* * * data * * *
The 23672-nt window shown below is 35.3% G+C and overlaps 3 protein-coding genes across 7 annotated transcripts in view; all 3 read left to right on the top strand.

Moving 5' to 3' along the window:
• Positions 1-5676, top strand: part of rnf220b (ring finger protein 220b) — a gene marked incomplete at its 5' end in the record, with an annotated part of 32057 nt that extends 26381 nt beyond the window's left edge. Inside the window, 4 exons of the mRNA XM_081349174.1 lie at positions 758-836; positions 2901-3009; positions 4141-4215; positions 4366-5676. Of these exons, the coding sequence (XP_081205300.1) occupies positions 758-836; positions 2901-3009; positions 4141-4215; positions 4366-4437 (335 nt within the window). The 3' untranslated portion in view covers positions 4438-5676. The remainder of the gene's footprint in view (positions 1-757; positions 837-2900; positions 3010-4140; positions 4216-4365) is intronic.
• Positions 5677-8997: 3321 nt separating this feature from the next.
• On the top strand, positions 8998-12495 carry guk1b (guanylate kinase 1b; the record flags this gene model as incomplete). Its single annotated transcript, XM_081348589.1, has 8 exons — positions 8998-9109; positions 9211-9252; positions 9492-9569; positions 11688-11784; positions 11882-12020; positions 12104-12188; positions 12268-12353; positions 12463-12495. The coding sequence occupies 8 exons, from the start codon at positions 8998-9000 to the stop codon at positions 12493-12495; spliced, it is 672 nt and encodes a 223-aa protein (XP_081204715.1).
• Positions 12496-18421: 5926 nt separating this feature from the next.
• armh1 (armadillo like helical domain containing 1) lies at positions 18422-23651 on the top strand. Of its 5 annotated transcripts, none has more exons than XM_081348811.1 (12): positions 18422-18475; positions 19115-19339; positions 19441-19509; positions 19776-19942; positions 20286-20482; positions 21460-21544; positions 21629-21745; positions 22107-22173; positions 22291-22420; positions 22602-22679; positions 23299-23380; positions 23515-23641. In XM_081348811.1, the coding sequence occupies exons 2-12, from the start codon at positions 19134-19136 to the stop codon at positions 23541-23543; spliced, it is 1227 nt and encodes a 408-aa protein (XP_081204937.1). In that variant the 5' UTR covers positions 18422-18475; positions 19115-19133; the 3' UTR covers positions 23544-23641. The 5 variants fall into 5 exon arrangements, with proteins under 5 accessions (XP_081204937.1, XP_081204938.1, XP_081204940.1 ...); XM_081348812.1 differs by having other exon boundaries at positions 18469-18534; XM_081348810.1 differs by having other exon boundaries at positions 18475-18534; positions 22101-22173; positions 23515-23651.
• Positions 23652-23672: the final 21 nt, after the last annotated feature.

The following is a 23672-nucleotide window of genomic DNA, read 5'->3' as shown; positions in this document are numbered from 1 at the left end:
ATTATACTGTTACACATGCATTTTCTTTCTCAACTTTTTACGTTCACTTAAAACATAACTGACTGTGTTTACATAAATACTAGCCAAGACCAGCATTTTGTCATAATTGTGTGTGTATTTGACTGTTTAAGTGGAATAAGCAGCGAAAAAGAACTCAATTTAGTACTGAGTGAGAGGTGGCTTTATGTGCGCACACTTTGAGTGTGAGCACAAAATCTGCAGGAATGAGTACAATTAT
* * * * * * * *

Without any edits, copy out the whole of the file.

The 23672-nt window shown below is 35.3% G+C and overlaps 3 protein-coding genes across 7 annotated transcripts in view; all 3 read left to right on the top strand.

Moving 5' to 3' along the window:
• Positions 1-5676, top strand: part of rnf220b (ring finger protein 220b) — a gene marked incomplete at its 5' end in the record, with an annotated part of 32057 nt that extends 26381 nt beyond the window's left edge. Inside the window, 4 exons of the mRNA XM_081349174.1 lie at positions 758-836; positions 2901-3009; positions 4141-4215; positions 4366-5676. Of these exons, the coding sequence (XP_081205300.1) occupies positions 758-836; positions 2901-3009; positions 4141-4215; positions 4366-4437 (335 nt within the window). The 3' untranslated portion in view covers positions 4438-5676. The remainder of the gene's footprint in view (positions 1-757; positions 837-2900; positions 3010-4140; positions 4216-4365) is intronic.
• Positions 5677-8997: 3321 nt separating this feature from the next.
• On the top strand, positions 8998-12495 carry guk1b (guanylate kinase 1b; the record flags this gene model as incomplete). Its single annotated transcript, XM_081348589.1, has 8 exons — positions 8998-9109; positions 9211-9252; positions 9492-9569; positions 11688-11784; positions 11882-12020; positions 12104-12188; positions 12268-12353; positions 12463-12495. The coding sequence occupies 8 exons, from the start codon at positions 8998-9000 to the stop codon at positions 12493-12495; spliced, it is 672 nt and encodes a 223-aa protein (XP_081204715.1).
• Positions 12496-18421: 5926 nt separating this feature from the next.
• armh1 (armadillo like helical domain containing 1) lies at positions 18422-23651 on the top strand. Of its 5 annotated transcripts, none has more exons than XM_081348811.1 (12): positions 18422-18475; positions 19115-19339; positions 19441-19509; positions 19776-19942; positions 20286-20482; positions 21460-21544; positions 21629-21745; positions 22107-22173; positions 22291-22420; positions 22602-22679; positions 23299-23380; positions 23515-23641. In XM_081348811.1, the coding sequence occupies exons 2-12, from the start codon at positions 19134-19136 to the stop codon at positions 23541-23543; spliced, it is 1227 nt and encodes a 408-aa protein (XP_081204937.1). In that variant the 5' UTR covers positions 18422-18475; positions 19115-19133; the 3' UTR covers positions 23544-23641. The 5 variants fall into 5 exon arrangements, with proteins under 5 accessions (XP_081204937.1, XP_081204938.1, XP_081204940.1 ...); XM_081348812.1 differs by having other exon boundaries at positions 18469-18534; XM_081348810.1 differs by having other exon boundaries at positions 18475-18534; positions 22101-22173; positions 23515-23651.
• Positions 23652-23672: the final 21 nt, after the last annotated feature.

The following is a 23672-nucleotide window of genomic DNA, read 5'->3' as shown; positions in this document are numbered from 1 at the left end:
ATTATACTGTTACACATGCATTTTCTTTCTCAACTTTTTACGTTCACTTAAAACATAACTGACTGTGTTTACATAAATACTAGCCAAGACCAGCATTTTGTCATAATTGTGTGTGTATTTGACTGTTTAAGTGGAATAAGCAGCGAAAAAGAACTCAATTTAGTACTGAGTGAGAGGTGGCTTTATGTGCGCACACTTTGAGTGTGAGCACAAAATCTGCAGGAATGAGTACAATTAT